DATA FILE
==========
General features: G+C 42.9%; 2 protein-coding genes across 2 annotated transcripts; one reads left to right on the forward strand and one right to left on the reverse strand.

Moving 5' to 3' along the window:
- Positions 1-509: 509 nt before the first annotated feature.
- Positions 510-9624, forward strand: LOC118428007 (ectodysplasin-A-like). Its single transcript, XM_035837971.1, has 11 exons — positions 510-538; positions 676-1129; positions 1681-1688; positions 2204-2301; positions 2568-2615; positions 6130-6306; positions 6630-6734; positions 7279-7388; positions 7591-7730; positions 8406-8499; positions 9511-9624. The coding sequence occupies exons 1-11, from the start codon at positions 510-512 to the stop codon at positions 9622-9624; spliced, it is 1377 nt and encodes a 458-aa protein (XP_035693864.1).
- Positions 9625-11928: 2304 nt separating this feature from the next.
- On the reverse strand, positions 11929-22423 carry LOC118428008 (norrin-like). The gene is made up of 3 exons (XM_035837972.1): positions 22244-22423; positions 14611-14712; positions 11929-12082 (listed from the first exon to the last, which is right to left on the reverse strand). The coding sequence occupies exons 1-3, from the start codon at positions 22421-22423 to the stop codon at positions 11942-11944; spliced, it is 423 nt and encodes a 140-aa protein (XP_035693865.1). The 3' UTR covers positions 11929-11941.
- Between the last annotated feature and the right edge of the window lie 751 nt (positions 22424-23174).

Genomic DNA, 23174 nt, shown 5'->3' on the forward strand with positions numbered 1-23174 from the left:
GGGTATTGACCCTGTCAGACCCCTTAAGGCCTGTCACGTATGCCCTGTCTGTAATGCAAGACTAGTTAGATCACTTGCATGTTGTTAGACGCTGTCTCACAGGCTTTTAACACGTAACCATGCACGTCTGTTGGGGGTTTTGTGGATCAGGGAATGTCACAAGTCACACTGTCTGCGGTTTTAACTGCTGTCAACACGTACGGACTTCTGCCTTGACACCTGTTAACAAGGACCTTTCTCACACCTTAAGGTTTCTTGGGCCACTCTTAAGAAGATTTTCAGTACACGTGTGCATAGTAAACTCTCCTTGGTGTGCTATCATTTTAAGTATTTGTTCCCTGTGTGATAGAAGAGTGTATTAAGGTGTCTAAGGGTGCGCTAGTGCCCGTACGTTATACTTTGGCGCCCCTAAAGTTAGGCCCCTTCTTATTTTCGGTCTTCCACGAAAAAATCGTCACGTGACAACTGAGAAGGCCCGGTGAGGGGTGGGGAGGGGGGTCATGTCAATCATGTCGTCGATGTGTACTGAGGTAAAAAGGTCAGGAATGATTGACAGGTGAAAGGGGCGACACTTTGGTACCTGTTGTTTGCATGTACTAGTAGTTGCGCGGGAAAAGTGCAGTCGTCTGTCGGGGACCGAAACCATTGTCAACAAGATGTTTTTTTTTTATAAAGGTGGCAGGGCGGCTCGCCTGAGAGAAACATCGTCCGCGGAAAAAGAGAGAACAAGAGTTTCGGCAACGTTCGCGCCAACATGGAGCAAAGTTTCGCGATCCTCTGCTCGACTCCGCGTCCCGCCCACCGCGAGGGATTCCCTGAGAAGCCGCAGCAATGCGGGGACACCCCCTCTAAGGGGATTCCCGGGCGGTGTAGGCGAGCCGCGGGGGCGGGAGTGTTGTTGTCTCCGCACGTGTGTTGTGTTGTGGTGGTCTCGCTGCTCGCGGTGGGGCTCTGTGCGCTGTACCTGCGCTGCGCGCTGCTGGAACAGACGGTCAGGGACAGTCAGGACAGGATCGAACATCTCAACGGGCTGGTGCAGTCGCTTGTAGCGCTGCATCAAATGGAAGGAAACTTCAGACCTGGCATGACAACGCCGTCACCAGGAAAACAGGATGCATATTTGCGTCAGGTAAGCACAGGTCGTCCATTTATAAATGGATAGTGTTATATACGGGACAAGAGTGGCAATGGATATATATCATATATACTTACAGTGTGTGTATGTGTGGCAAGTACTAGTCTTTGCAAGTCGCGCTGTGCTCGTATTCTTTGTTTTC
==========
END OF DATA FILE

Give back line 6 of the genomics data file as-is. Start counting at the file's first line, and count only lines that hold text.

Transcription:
- On the reverse strand, positions 11929-22423 carry LOC118428008 (norrin-like). The gene is made up of 3 exons (XM_035837972.1): positions 22244-22423; positions 14611-14712; positions 11929-12082 (listed from the first exon to the last, which is right to left on the reverse strand). The coding sequence occupies exons 1-3, from the start codon at positions 22421-22423 to the stop codon at positions 11942-11944; spliced, it is 423 nt and encodes a 140-aa protein (XP_035693865.1). The 3' UTR covers positions 11929-11941.